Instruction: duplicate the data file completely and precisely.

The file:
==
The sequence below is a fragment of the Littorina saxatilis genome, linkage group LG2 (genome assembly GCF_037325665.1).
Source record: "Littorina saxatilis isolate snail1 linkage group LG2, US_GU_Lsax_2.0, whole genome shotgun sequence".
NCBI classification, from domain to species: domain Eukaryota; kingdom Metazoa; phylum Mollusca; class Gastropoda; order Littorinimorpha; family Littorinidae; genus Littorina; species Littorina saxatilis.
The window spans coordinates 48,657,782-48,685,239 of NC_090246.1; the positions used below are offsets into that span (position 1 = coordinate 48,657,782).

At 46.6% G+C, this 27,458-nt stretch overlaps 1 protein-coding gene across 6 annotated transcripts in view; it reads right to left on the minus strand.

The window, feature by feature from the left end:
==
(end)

The sequence below is a fragment of the Littorina saxatilis genome, linkage group LG2 (genome assembly GCF_037325665.1).
Source record: "Littorina saxatilis isolate snail1 linkage group LG2, US_GU_Lsax_2.0, whole genome shotgun sequence".
NCBI classification, from domain to species: domain Eukaryota; kingdom Metazoa; phylum Mollusca; class Gastropoda; order Littorinimorpha; family Littorinidae; genus Littorina; species Littorina saxatilis.
The window spans coordinates 48,657,782-48,685,239 of NC_090246.1; the positions used below are offsets into that span (position 1 = coordinate 48,657,782).

At 46.6% G+C, this 27,458-nt stretch overlaps 1 protein-coding gene across 6 annotated transcripts in view; it reads right to left on the minus strand.

The window, feature by feature from the left end: